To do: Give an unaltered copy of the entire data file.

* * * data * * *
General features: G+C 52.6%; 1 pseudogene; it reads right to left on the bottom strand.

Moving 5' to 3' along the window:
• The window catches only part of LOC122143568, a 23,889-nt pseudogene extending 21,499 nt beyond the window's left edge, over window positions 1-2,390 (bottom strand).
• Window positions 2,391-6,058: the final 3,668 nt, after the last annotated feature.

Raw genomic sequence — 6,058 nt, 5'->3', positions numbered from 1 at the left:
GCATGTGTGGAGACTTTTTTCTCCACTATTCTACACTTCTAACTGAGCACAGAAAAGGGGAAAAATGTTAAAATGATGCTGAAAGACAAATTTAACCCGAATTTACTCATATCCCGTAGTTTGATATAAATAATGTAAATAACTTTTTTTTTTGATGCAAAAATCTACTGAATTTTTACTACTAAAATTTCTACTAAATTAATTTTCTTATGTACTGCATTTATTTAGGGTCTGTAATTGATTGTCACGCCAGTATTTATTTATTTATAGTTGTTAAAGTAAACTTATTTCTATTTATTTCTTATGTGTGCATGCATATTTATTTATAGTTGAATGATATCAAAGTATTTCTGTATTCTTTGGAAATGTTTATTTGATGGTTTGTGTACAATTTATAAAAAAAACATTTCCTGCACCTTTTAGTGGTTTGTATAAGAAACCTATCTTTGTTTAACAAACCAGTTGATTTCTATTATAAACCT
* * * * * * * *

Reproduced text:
General features: G+C 52.6%; 1 pseudogene; it reads right to left on the bottom strand.

Moving 5' to 3' along the window:
• The window catches only part of LOC122143568, a 23,889-nt pseudogene extending 21,499 nt beyond the window's left edge, over window positions 1-2,390 (bottom strand).
• Window positions 2,391-6,058: the final 3,668 nt, after the last annotated feature.

Raw genomic sequence — 6,058 nt, 5'->3', positions numbered from 1 at the left:
GCATGTGTGGAGACTTTTTTCTCCACTATTCTACACTTCTAACTGAGCACAGAAAAGGGGAAAAATGTTAAAATGATGCTGAAAGACAAATTTAACCCGAATTTACTCATATCCCGTAGTTTGATATAAATAATGTAAATAACTTTTTTTTTTGATGCAAAAATCTACTGAATTTTTACTACTAAAATTTCTACTAAATTAATTTTCTTATGTACTGCATTTATTTAGGGTCTGTAATTGATTGTCACGCCAGTATTTATTTATTTATAGTTGTTAAAGTAAACTTATTTCTATTTATTTCTTATGTGTGCATGCATATTTATTTATAGTTGAATGATATCAAAGTATTTCTGTATTCTTTGGAAATGTTTATTTGATGGTTTGTGTACAATTTATAAAAAAAACATTTCCTGCACCTTTTAGTGGTTTGTATAAGAAACCTATCTTTGTTTAACAAACCAGTTGATTTCTATTATAAACCT